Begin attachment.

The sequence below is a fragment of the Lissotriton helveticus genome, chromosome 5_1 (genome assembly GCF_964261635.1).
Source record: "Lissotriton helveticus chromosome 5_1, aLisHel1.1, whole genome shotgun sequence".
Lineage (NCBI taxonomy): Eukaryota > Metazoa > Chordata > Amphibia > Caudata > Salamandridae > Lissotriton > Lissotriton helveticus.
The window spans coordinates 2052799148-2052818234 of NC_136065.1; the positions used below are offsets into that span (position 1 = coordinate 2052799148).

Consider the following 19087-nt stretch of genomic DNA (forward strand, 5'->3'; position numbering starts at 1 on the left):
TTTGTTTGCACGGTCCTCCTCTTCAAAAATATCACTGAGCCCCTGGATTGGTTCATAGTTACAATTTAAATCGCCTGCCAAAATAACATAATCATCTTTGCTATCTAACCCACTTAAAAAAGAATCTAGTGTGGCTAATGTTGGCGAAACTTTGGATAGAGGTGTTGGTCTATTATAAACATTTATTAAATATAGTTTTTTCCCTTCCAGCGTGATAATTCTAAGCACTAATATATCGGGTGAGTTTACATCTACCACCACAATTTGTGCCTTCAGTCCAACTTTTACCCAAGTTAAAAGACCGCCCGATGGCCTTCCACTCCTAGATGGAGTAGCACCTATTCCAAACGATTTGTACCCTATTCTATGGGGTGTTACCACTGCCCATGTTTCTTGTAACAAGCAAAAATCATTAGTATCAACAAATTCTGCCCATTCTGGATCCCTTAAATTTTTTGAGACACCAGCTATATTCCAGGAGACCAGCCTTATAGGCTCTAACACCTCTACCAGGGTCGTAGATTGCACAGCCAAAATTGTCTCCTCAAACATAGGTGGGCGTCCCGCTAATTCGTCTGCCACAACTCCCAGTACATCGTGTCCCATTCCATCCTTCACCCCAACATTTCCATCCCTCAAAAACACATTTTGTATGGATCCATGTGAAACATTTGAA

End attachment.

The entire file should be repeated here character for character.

The sequence below is a fragment of the Lissotriton helveticus genome, chromosome 5_1 (genome assembly GCF_964261635.1).
Source record: "Lissotriton helveticus chromosome 5_1, aLisHel1.1, whole genome shotgun sequence".
Lineage (NCBI taxonomy): Eukaryota > Metazoa > Chordata > Amphibia > Caudata > Salamandridae > Lissotriton > Lissotriton helveticus.
The window spans coordinates 2052799148-2052818234 of NC_136065.1; the positions used below are offsets into that span (position 1 = coordinate 2052799148).

Consider the following 19087-nt stretch of genomic DNA (forward strand, 5'->3'; position numbering starts at 1 on the left):
TTTGTTTGCACGGTCCTCCTCTTCAAAAATATCACTGAGCCCCTGGATTGGTTCATAGTTACAATTTAAATCGCCTGCCAAAATAACATAATCATCTTTGCTATCTAACCCACTTAAAAAAGAATCTAGTGTGGCTAATGTTGGCGAAACTTTGGATAGAGGTGTTGGTCTATTATAAACATTTATTAAATATAGTTTTTTCCCTTCCAGCGTGATAATTCTAAGCACTAATATATCGGGTGAGTTTACATCTACCACCACAATTTGTGCCTTCAGTCCAACTTTTACCCAAGTTAAAAGACCGCCCGATGGCCTTCCACTCCTAGATGGAGTAGCACCTATTCCAAACGATTTGTACCCTATTCTATGGGGTGTTACCACTGCCCATGTTTCTTGTAACAAGCAAAAATCATTAGTATCAACAAATTCTGCCCATTCTGGATCCCTTAAATTTTTTGAGACACCAGCTATATTCCAGGAGACCAGCCTTATAGGCTCTAACACCTCTACCAGGGTCGTAGATTGCACAGCCAAAATTGTCTCCTCAAACATAGGTGGGCGTCCCGCTAATTCGTCTGCCACAACTCCCAGTACATCGTGTCCCATTCCATCCTTCACCCCAACATTTCCATCCCTCAAAAACACATTTTGTATGGATCCATGTGAAACATTTGAA